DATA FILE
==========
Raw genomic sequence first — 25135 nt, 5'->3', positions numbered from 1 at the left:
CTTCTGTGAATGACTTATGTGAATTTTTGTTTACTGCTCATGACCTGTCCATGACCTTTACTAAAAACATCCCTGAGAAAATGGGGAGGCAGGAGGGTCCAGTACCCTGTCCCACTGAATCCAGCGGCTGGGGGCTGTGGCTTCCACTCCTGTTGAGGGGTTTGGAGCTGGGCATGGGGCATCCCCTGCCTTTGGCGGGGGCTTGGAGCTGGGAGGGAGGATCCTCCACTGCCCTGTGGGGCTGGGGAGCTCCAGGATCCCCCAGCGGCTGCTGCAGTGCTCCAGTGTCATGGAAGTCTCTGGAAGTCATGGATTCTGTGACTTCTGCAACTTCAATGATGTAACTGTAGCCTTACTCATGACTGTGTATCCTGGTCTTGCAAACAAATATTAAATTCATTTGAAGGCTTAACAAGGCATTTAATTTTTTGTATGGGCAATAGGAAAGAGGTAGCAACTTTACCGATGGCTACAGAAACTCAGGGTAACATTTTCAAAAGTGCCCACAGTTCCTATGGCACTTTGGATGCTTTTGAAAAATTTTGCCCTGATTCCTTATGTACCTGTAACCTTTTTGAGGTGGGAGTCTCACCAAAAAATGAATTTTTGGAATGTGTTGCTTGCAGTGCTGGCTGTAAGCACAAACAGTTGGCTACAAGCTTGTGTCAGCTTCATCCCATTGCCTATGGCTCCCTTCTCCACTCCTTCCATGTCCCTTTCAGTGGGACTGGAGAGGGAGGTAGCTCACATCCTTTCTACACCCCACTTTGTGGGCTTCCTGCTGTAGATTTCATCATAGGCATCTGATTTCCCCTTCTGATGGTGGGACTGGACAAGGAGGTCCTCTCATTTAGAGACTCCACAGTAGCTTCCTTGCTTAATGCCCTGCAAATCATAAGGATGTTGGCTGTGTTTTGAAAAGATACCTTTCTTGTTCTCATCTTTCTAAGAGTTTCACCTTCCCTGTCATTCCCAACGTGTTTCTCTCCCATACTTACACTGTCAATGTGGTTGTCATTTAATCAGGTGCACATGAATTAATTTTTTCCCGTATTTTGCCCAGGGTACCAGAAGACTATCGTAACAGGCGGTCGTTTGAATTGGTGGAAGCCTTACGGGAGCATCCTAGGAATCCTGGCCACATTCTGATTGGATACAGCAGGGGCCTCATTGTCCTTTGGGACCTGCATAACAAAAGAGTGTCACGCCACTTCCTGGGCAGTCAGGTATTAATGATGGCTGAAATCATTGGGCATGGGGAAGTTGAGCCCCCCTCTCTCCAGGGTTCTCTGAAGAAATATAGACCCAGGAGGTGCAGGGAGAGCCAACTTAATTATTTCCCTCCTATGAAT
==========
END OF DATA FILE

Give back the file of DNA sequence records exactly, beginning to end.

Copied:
Raw genomic sequence first — 25135 nt, 5'->3', positions numbered from 1 at the left:
CTTCTGTGAATGACTTATGTGAATTTTTGTTTACTGCTCATGACCTGTCCATGACCTTTACTAAAAACATCCCTGAGAAAATGGGGAGGCAGGAGGGTCCAGTACCCTGTCCCACTGAATCCAGCGGCTGGGGGCTGTGGCTTCCACTCCTGTTGAGGGGTTTGGAGCTGGGCATGGGGCATCCCCTGCCTTTGGCGGGGGCTTGGAGCTGGGAGGGAGGATCCTCCACTGCCCTGTGGGGCTGGGGAGCTCCAGGATCCCCCAGCGGCTGCTGCAGTGCTCCAGTGTCATGGAAGTCTCTGGAAGTCATGGATTCTGTGACTTCTGCAACTTCAATGATGTAACTGTAGCCTTACTCATGACTGTGTATCCTGGTCTTGCAAACAAATATTAAATTCATTTGAAGGCTTAACAAGGCATTTAATTTTTTGTATGGGCAATAGGAAAGAGGTAGCAACTTTACCGATGGCTACAGAAACTCAGGGTAACATTTTCAAAAGTGCCCACAGTTCCTATGGCACTTTGGATGCTTTTGAAAAATTTTGCCCTGATTCCTTATGTACCTGTAACCTTTTTGAGGTGGGAGTCTCACCAAAAAATGAATTTTTGGAATGTGTTGCTTGCAGTGCTGGCTGTAAGCACAAACAGTTGGCTACAAGCTTGTGTCAGCTTCATCCCATTGCCTATGGCTCCCTTCTCCACTCCTTCCATGTCCCTTTCAGTGGGACTGGAGAGGGAGGTAGCTCACATCCTTTCTACACCCCACTTTGTGGGCTTCCTGCTGTAGATTTCATCATAGGCATCTGATTTCCCCTTCTGATGGTGGGACTGGACAAGGAGGTCCTCTCATTTAGAGACTCCACAGTAGCTTCCTTGCTTAATGCCCTGCAAATCATAAGGATGTTGGCTGTGTTTTGAAAAGATACCTTTCTTGTTCTCATCTTTCTAAGAGTTTCACCTTCCCTGTCATTCCCAACGTGTTTCTCTCCCATACTTACACTGTCAATGTGGTTGTCATTTAATCAGGTGCACATGAATTAATTTTTTCCCGTATTTTGCCCAGGGTACCAGAAGACTATCGTAACAGGCGGTCGTTTGAATTGGTGGAAGCCTTACGGGAGCATCCTAGGAATCCTGGCCACATTCTGATTGGATACAGCAGGGGCCTCATTGTCCTTTGGGACCTGCATAACAAAAGAGTGTCACGCCACTTCCTGGGCAGTCAGGTATTAATGATGGCTGAAATCATTGGGCATGGGGAAGTTGAGCCCCCCTCTCTCCAGGGTTCTCTGAAGAAATATAGACCCAGGAGGTGCAGGGAGAGCCAACTTAATTATTTCCCTCCTATGAAT